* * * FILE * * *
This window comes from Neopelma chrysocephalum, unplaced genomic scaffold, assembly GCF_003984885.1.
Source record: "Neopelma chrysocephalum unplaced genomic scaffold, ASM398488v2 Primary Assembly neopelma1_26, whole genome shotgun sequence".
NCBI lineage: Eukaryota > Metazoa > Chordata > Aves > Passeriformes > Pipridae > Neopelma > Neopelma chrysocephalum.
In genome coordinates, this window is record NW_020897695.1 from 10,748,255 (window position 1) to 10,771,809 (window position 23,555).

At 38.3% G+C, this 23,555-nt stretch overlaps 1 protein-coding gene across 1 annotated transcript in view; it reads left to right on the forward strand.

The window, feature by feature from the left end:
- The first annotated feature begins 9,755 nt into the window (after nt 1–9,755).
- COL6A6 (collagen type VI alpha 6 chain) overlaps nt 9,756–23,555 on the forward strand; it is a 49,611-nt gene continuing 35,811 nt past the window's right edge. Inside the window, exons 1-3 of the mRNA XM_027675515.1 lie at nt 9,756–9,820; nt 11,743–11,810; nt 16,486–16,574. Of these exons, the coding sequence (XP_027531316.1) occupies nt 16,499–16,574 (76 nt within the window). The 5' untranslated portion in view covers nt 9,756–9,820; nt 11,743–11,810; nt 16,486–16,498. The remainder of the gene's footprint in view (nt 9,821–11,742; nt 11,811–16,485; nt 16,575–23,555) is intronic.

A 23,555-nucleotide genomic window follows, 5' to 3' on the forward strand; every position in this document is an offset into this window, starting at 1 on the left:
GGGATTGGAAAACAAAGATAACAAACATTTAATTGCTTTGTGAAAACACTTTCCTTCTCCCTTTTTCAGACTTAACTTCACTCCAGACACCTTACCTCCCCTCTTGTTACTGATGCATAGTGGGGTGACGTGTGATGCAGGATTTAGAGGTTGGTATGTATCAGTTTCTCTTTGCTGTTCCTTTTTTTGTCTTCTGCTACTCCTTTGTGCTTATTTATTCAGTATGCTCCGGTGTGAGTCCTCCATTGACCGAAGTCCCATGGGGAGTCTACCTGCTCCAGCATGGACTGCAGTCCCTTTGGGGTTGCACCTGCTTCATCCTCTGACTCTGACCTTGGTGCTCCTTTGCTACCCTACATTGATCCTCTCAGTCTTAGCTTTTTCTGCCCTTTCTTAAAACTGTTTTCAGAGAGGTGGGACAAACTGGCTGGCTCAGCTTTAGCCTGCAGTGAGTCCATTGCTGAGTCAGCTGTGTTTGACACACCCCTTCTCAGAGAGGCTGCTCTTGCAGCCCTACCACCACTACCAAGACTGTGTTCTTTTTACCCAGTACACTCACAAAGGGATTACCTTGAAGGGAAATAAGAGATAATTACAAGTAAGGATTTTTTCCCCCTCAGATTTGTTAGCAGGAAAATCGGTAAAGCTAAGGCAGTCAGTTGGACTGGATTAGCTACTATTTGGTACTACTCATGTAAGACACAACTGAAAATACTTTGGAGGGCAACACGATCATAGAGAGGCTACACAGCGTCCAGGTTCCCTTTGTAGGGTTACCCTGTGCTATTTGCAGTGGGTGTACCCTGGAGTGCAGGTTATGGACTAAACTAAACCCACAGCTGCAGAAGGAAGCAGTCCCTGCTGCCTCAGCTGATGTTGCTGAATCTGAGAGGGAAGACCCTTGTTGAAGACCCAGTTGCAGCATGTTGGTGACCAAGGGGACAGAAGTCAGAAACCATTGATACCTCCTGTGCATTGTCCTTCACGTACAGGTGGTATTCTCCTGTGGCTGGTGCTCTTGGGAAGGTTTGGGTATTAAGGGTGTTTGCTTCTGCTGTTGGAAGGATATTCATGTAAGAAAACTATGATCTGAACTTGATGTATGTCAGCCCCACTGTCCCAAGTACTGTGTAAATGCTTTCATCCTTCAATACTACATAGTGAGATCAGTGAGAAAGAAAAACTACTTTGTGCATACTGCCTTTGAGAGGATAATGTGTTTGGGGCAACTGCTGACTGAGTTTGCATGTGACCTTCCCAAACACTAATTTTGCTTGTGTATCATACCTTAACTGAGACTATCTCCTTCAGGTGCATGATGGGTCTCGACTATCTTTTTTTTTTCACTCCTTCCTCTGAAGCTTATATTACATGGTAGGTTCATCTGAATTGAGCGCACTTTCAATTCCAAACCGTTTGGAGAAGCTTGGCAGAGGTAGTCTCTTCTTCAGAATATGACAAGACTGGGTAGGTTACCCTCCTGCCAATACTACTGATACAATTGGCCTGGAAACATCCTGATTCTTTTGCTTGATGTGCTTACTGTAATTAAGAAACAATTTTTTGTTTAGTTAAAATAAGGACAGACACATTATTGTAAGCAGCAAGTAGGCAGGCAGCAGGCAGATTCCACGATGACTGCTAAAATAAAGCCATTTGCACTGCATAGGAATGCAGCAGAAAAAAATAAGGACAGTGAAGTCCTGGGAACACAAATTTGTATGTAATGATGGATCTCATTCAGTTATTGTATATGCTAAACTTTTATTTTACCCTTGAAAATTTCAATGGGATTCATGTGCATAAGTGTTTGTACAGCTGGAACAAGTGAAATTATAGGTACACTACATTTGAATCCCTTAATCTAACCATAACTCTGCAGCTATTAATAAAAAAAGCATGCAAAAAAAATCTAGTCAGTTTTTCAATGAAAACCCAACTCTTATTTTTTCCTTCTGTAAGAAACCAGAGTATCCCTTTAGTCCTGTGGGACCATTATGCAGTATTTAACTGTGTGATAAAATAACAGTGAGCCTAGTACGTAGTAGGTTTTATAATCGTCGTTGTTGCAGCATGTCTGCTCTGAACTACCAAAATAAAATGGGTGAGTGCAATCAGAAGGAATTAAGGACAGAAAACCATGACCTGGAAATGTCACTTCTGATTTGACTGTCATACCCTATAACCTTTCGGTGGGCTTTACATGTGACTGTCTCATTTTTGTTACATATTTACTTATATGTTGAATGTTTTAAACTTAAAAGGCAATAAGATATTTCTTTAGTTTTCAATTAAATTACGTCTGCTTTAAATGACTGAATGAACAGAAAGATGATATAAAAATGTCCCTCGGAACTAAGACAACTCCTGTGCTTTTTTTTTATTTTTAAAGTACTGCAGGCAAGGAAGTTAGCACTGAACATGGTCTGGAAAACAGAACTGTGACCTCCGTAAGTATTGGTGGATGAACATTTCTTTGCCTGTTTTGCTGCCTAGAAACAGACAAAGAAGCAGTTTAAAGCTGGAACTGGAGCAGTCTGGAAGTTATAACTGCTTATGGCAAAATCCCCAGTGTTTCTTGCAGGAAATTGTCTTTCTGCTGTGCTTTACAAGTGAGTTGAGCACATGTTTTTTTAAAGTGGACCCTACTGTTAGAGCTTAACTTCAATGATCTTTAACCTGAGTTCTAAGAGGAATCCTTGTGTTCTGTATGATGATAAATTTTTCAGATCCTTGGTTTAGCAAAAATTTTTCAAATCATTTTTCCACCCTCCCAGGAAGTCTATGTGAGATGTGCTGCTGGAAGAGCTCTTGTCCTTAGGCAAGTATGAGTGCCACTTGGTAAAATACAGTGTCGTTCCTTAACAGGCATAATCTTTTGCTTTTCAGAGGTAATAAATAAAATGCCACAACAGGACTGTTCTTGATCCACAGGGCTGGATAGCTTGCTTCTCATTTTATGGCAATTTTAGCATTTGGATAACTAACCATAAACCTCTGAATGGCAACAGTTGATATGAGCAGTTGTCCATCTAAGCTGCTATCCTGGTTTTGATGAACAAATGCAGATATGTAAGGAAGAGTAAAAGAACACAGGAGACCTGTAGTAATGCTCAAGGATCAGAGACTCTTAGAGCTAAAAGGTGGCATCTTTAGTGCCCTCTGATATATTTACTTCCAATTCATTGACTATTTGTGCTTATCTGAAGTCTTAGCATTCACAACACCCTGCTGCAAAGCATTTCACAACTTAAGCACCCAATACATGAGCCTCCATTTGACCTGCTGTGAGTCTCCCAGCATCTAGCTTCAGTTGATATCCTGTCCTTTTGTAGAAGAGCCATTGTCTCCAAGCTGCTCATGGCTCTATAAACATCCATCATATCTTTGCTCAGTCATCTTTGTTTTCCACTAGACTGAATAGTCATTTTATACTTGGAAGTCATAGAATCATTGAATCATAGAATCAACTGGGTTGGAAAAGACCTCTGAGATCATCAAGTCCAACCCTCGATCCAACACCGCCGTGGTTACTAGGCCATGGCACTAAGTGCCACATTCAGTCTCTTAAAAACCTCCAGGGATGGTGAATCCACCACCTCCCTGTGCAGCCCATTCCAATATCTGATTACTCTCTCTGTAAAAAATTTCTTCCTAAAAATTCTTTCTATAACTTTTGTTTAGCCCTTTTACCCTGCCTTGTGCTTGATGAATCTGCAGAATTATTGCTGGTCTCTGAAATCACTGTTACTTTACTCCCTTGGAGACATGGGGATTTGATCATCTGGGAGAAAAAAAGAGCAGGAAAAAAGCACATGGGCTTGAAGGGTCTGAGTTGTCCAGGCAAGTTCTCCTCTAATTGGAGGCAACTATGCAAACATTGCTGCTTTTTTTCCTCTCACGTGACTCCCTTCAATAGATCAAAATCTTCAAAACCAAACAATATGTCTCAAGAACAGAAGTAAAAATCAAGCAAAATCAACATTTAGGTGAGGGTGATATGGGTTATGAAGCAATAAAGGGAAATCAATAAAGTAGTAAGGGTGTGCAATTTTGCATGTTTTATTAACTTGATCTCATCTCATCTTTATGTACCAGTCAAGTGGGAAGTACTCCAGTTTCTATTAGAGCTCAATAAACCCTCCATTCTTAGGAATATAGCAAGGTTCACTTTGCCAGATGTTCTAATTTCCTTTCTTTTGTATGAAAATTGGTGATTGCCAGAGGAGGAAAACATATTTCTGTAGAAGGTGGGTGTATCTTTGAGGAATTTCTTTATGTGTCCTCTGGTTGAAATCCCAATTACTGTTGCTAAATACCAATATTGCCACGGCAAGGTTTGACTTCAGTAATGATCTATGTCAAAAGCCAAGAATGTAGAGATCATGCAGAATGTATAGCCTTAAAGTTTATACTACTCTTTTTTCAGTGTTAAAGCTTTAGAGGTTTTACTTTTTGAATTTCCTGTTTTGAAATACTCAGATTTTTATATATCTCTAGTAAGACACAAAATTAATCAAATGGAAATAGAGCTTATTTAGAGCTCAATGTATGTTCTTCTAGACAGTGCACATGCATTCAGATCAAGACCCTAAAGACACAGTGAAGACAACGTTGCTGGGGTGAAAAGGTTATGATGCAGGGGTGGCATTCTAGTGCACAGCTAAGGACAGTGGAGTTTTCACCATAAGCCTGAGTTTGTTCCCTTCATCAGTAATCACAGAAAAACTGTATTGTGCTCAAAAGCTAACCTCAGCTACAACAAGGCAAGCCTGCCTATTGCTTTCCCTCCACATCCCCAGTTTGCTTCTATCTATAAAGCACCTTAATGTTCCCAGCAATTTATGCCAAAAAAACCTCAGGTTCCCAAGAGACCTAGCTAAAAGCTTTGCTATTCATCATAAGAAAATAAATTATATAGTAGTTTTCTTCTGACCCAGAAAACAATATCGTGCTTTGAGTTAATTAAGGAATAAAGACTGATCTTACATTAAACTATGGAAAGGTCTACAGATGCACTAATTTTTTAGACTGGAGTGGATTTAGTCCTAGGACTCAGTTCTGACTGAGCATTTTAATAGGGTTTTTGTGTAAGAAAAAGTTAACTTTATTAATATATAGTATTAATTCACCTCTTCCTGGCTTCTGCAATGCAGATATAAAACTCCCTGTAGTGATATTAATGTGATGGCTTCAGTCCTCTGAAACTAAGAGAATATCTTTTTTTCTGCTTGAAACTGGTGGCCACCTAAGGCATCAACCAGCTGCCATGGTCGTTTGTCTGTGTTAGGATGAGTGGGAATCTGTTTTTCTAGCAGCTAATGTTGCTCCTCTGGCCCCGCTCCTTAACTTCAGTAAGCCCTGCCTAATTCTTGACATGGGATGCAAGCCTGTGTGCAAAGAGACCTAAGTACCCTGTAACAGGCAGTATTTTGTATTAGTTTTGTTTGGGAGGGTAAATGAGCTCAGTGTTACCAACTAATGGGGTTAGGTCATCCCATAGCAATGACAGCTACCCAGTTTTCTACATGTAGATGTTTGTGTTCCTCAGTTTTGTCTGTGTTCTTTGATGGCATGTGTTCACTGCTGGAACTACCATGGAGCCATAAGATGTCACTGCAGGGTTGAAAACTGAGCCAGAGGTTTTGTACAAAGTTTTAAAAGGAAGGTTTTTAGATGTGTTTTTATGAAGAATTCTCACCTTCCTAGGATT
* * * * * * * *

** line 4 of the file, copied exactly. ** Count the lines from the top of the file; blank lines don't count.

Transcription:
In genome coordinates, this window is record NW_020897695.1 from 10,748,255 (window position 1) to 10,771,809 (window position 23,555).